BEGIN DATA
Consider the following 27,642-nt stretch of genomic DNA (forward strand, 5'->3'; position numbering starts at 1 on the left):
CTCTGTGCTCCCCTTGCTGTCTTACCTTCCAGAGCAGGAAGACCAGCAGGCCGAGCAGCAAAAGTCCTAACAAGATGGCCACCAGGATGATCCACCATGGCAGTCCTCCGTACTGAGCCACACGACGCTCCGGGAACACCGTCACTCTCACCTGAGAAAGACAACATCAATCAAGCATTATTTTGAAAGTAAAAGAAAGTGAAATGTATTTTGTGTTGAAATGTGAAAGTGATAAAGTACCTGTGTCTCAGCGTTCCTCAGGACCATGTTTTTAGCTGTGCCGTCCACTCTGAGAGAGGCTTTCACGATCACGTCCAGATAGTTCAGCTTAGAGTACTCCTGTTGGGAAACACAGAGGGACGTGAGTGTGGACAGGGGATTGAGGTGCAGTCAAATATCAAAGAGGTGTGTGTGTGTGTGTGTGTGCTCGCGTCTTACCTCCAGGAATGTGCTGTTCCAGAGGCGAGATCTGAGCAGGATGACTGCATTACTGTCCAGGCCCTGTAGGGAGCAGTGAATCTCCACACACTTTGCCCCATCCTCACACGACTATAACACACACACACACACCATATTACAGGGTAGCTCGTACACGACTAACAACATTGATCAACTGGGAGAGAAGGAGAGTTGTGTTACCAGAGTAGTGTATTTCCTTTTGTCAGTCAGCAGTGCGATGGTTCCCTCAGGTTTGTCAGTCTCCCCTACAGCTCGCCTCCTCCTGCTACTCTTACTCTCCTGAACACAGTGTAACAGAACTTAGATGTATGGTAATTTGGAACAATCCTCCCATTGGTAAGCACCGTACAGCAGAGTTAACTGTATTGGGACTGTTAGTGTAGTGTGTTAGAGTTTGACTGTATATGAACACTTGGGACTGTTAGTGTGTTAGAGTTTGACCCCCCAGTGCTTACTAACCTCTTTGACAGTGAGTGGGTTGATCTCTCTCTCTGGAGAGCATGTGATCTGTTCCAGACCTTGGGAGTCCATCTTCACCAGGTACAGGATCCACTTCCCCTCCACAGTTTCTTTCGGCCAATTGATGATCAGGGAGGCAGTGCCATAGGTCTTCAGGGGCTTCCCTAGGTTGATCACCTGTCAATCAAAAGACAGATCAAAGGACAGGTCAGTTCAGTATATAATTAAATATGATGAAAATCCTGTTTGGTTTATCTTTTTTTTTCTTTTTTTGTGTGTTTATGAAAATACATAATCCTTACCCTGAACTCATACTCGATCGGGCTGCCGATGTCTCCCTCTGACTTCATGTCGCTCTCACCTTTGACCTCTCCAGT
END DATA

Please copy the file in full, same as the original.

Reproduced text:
Consider the following 27,642-nt stretch of genomic DNA (forward strand, 5'->3'; position numbering starts at 1 on the left):
CTCTGTGCTCCCCTTGCTGTCTTACCTTCCAGAGCAGGAAGACCAGCAGGCCGAGCAGCAAAAGTCCTAACAAGATGGCCACCAGGATGATCCACCATGGCAGTCCTCCGTACTGAGCCACACGACGCTCCGGGAACACCGTCACTCTCACCTGAGAAAGACAACATCAATCAAGCATTATTTTGAAAGTAAAAGAAAGTGAAATGTATTTTGTGTTGAAATGTGAAAGTGATAAAGTACCTGTGTCTCAGCGTTCCTCAGGACCATGTTTTTAGCTGTGCCGTCCACTCTGAGAGAGGCTTTCACGATCACGTCCAGATAGTTCAGCTTAGAGTACTCCTGTTGGGAAACACAGAGGGACGTGAGTGTGGACAGGGGATTGAGGTGCAGTCAAATATCAAAGAGGTGTGTGTGTGTGTGTGTGTGCTCGCGTCTTACCTCCAGGAATGTGCTGTTCCAGAGGCGAGATCTGAGCAGGATGACTGCATTACTGTCCAGGCCCTGTAGGGAGCAGTGAATCTCCACACACTTTGCCCCATCCTCACACGACTATAACACACACACACACACCATATTACAGGGTAGCTCGTACACGACTAACAACATTGATCAACTGGGAGAGAAGGAGAGTTGTGTTACCAGAGTAGTGTATTTCCTTTTGTCAGTCAGCAGTGCGATGGTTCCCTCAGGTTTGTCAGTCTCCCCTACAGCTCGCCTCCTCCTGCTACTCTTACTCTCCTGAACACAGTGTAACAGAACTTAGATGTATGGTAATTTGGAACAATCCTCCCATTGGTAAGCACCGTACAGCAGAGTTAACTGTATTGGGACTGTTAGTGTAGTGTGTTAGAGTTTGACTGTATATGAACACTTGGGACTGTTAGTGTGTTAGAGTTTGACCCCCCAGTGCTTACTAACCTCTTTGACAGTGAGTGGGTTGATCTCTCTCTCTGGAGAGCATGTGATCTGTTCCAGACCTTGGGAGTCCATCTTCACCAGGTACAGGATCCACTTCCCCTCCACAGTTTCTTTCGGCCAATTGATGATCAGGGAGGCAGTGCCATAGGTCTTCAGGGGCTTCCCTAGGTTGATCACCTGTCAATCAAAAGACAGATCAAAGGACAGGTCAGTTCAGTATATAATTAAATATGATGAAAATCCTGTTTGGTTTATCTTTTTTTTTCTTTTTTTGTGTGTTTATGAAAATACATAATCCTTACCCTGAACTCATACTCGATCGGGCTGCCGATGTCTCCCTCTGACTTCATGTCGCTCTCACCTTTGACCTCTCCAGT